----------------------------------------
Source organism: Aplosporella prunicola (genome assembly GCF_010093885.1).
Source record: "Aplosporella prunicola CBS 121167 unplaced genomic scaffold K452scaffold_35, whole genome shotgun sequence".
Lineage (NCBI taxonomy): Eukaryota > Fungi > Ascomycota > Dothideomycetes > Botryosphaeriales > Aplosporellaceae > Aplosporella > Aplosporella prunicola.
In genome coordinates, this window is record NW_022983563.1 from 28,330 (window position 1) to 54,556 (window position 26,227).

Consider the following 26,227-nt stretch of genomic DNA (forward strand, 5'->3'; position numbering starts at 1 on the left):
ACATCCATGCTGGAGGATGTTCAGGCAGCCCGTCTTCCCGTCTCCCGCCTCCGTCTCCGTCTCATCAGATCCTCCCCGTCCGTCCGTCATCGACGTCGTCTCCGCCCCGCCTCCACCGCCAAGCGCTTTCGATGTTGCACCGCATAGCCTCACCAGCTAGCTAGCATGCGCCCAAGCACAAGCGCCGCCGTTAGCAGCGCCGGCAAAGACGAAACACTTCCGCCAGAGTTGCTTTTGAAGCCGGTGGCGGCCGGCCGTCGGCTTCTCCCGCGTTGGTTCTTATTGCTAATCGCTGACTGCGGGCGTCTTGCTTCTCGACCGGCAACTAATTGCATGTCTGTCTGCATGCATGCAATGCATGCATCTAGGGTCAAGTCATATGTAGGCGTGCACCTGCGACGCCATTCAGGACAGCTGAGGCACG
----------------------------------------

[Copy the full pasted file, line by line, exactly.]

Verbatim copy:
Source organism: Aplosporella prunicola (genome assembly GCF_010093885.1).
Source record: "Aplosporella prunicola CBS 121167 unplaced genomic scaffold K452scaffold_35, whole genome shotgun sequence".
Lineage (NCBI taxonomy): Eukaryota > Fungi > Ascomycota > Dothideomycetes > Botryosphaeriales > Aplosporellaceae > Aplosporella > Aplosporella prunicola.
In genome coordinates, this window is record NW_022983563.1 from 28,330 (window position 1) to 54,556 (window position 26,227).

Consider the following 26,227-nt stretch of genomic DNA (forward strand, 5'->3'; position numbering starts at 1 on the left):
ACATCCATGCTGGAGGATGTTCAGGCAGCCCGTCTTCCCGTCTCCCGCCTCCGTCTCCGTCTCATCAGATCCTCCCCGTCCGTCCGTCATCGACGTCGTCTCCGCCCCGCCTCCACCGCCAAGCGCTTTCGATGTTGCACCGCATAGCCTCACCAGCTAGCTAGCATGCGCCCAAGCACAAGCGCCGCCGTTAGCAGCGCCGGCAAAGACGAAACACTTCCGCCAGAGTTGCTTTTGAAGCCGGTGGCGGCCGGCCGTCGGCTTCTCCCGCGTTGGTTCTTATTGCTAATCGCTGACTGCGGGCGTCTTGCTTCTCGACCGGCAACTAATTGCATGTCTGTCTGCATGCATGCAATGCATGCATCTAGGGTCAAGTCATATGTAGGCGTGCACCTGCGACGCCATTCAGGACAGCTGAGGCACG